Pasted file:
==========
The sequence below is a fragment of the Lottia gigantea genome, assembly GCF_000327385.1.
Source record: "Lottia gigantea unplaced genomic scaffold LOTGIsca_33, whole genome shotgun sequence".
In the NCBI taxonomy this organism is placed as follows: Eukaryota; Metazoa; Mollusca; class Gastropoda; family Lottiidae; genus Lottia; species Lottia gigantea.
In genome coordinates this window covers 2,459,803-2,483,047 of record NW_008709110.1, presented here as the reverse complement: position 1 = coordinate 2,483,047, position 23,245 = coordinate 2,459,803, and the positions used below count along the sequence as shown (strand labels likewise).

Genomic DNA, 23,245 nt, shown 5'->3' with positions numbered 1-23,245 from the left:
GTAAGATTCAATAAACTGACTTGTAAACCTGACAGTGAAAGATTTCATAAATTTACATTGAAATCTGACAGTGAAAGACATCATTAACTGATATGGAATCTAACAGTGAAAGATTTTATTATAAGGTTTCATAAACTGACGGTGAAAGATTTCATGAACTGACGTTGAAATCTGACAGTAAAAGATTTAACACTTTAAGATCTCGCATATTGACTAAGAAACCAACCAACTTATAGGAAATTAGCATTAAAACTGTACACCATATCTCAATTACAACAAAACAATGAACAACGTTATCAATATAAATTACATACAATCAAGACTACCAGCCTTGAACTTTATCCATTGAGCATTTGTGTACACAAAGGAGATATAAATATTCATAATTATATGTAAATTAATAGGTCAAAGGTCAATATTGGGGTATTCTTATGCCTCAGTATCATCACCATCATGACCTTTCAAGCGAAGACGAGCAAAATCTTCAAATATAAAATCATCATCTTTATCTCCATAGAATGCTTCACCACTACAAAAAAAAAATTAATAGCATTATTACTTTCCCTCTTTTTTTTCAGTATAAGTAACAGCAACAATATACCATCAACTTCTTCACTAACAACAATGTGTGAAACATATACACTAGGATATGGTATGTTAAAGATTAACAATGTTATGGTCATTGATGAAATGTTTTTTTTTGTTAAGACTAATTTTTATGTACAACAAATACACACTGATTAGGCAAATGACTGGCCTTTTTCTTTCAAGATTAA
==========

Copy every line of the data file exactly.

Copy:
The sequence below is a fragment of the Lottia gigantea genome, assembly GCF_000327385.1.
Source record: "Lottia gigantea unplaced genomic scaffold LOTGIsca_33, whole genome shotgun sequence".
In the NCBI taxonomy this organism is placed as follows: Eukaryota; Metazoa; Mollusca; class Gastropoda; family Lottiidae; genus Lottia; species Lottia gigantea.
In genome coordinates this window covers 2,459,803-2,483,047 of record NW_008709110.1, presented here as the reverse complement: position 1 = coordinate 2,483,047, position 23,245 = coordinate 2,459,803, and the positions used below count along the sequence as shown (strand labels likewise).

Genomic DNA, 23,245 nt, shown 5'->3' with positions numbered 1-23,245 from the left:
GTAAGATTCAATAAACTGACTTGTAAACCTGACAGTGAAAGATTTCATAAATTTACATTGAAATCTGACAGTGAAAGACATCATTAACTGATATGGAATCTAACAGTGAAAGATTTTATTATAAGGTTTCATAAACTGACGGTGAAAGATTTCATGAACTGACGTTGAAATCTGACAGTAAAAGATTTAACACTTTAAGATCTCGCATATTGACTAAGAAACCAACCAACTTATAGGAAATTAGCATTAAAACTGTACACCATATCTCAATTACAACAAAACAATGAACAACGTTATCAATATAAATTACATACAATCAAGACTACCAGCCTTGAACTTTATCCATTGAGCATTTGTGTACACAAAGGAGATATAAATATTCATAATTATATGTAAATTAATAGGTCAAAGGTCAATATTGGGGTATTCTTATGCCTCAGTATCATCACCATCATGACCTTTCAAGCGAAGACGAGCAAAATCTTCAAATATAAAATCATCATCTTTATCTCCATAGAATGCTTCACCACTACAAAAAAAAAATTAATAGCATTATTACTTTCCCTCTTTTTTTTCAGTATAAGTAACAGCAACAATATACCATCAACTTCTTCACTAACAACAATGTGTGAAACATATACACTAGGATATGGTATGTTAAAGATTAACAATGTTATGGTCATTGATGAAATGTTTTTTTTTGTTAAGACTAATTTTTATGTACAACAAATACACACTGATTAGGCAAATGACTGGCCTTTTTCTTTCAAGATTAA